In 2010, Anju Khatiwada joined Nepal‘s Yeti Airlines, following in the footsteps of her husband, a pilot who had died in a crash four years earlier when a small passenger plane he was flying went down minutes before landing.
On Sunday, Khatiwada, 44, was the co-pilot on a Yeti Airlines flight from Kathmandu that crashed as it approached the city of Pokhara, killing at least 69 people. It is the Himalayan nation’s deadliest plane accident in three decades.
No survivors have been found so far among the 72 people on board.
“Her husband, Dipak Pokhrel, died in 2006 in a crash of a Twin Otter plane of Yeti Airlines in Jumla,” airline spokesman Sudarshan Bartaula told Reuters, referring to Khatiwada. “She got her pilot training with the money she got from the insurance after her husband’s death.”
A pilot with more than 6,400 hours of flying time, Khatiwada had previously flown the popular tourist route from the capital, Kathmandu, to the country’s second-largest city, Pokhara, Bartaula said. Pokhara is often visited by tourists since it’s the gateway to the Annapurna Circuit hiking trail.
The body of Kamal K.C., the captain of the flight, who had more than 21,900 hours of flight time, has been recovered and identified.
Kathiwada’s remains have not been identified but she is feared dead, Bartaula said.
“On Sunday, she was flying the plane with an instructor pilot, which is the standard procedure of the airline,” said an Yeti Airlines official, who knew Khatiwada personally.
“She was always ready to take up any duty and had flown to Pokhara earlier,” said the official, who asked not to be named because he isn’t authorized to speak to media.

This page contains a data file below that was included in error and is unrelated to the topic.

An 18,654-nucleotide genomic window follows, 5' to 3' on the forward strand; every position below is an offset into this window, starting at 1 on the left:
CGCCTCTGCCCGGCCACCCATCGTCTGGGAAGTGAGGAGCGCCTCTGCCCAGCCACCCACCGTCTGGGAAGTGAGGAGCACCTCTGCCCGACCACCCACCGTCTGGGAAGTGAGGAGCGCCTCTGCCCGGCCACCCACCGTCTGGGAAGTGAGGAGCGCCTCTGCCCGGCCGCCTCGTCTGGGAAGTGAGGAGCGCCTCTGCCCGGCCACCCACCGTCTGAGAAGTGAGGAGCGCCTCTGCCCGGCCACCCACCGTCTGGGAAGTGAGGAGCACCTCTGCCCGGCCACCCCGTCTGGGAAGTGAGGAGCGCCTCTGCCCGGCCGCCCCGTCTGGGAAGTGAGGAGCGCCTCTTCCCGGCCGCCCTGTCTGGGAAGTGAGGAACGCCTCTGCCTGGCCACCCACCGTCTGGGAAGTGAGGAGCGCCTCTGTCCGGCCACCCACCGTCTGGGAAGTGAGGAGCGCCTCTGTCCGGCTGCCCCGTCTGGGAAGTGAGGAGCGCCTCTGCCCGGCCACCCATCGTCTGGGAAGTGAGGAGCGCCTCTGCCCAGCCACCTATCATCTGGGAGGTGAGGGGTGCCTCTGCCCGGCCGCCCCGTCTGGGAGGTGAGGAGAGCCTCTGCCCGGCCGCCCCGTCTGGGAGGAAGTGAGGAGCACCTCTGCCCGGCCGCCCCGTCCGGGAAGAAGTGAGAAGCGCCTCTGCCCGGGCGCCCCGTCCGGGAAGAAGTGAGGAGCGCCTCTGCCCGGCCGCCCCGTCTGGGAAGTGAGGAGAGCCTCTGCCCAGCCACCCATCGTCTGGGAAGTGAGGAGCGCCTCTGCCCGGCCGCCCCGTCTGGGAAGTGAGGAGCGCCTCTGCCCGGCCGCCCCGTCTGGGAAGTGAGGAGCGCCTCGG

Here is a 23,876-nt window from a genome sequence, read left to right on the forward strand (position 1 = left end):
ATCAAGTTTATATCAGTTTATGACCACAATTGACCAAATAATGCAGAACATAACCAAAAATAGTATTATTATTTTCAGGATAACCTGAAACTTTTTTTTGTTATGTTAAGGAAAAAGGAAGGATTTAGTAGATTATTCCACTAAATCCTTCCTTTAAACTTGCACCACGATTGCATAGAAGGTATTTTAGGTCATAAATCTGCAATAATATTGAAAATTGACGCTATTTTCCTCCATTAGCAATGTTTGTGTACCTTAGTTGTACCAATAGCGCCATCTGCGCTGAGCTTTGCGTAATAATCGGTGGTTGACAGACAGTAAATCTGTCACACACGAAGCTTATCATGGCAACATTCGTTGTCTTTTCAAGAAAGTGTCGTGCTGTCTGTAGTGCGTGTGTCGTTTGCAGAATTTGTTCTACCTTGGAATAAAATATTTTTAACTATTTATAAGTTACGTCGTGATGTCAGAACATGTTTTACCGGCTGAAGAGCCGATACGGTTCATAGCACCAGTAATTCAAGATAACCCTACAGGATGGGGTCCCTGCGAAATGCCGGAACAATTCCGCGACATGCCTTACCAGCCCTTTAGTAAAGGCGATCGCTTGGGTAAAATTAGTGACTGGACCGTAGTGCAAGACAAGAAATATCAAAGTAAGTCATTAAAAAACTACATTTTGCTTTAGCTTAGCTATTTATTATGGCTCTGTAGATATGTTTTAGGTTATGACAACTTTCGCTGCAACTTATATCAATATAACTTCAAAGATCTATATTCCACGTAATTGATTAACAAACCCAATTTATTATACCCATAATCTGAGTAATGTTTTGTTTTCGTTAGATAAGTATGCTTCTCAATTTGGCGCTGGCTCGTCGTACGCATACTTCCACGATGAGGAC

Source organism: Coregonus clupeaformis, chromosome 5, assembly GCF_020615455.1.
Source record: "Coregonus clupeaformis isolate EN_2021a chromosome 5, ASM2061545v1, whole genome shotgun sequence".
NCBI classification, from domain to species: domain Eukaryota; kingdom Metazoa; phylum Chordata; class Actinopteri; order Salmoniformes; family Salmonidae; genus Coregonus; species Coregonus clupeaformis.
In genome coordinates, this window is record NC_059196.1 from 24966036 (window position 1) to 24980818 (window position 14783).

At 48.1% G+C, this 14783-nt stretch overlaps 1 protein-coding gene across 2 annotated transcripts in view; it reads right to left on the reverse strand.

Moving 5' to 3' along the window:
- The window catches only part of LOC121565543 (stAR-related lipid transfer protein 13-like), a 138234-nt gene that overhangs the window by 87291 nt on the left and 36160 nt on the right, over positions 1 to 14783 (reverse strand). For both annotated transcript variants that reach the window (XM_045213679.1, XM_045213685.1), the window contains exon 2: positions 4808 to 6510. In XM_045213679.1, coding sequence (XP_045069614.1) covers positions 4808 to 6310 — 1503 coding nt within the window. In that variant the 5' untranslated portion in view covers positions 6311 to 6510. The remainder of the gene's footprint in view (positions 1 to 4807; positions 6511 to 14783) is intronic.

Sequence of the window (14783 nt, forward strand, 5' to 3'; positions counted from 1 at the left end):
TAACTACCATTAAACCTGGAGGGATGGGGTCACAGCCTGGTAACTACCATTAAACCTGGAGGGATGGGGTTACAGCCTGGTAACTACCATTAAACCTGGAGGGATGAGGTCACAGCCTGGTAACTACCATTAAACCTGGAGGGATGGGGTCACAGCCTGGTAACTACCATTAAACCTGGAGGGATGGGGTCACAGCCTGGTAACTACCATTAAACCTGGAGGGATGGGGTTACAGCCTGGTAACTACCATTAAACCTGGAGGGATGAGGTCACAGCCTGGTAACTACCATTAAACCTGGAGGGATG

Reuters was unable to immediately reach any of her family members.
It’s still not clear what caused the crash, which took place less than a minute’s flight from the airport on a mild day with little wind.\
A dramatic video shot on a smartphone from the ground shows the last moments before the plane crashed in a gorge about 1.6 kilometres from the newly opened Pokhara International Airport. The aircraft’s nose is noticeably high before the left wing suddenly drops and the plane falls out of sight of the video, indicating a likely stall, said Amit Singh, an experienced pilot and founder of India’s Safety Matters Foundation.
“If you see the trajectory of the aircraft, the aircraft’s nose goes up, and the nose up would be associated with a reduction in speed,” he said. “When they have stalls, typically one wing goes down and wings are basically generating the lift. So as the air flow reduces, the lift generated is not enough to sustain the aircraft in flight and the wing drops and the aircraft nosedives.”
Yeti Airlines is currently investigating the cause of the crash.
Nearly 350 people have died since 2000 in plane or helicopter crashes in Nepal — home to eight of the world’s 14 highest mountains, including Mount Everest — where sudden weather changes can make for hazardous conditions.
— With files from The Associated Press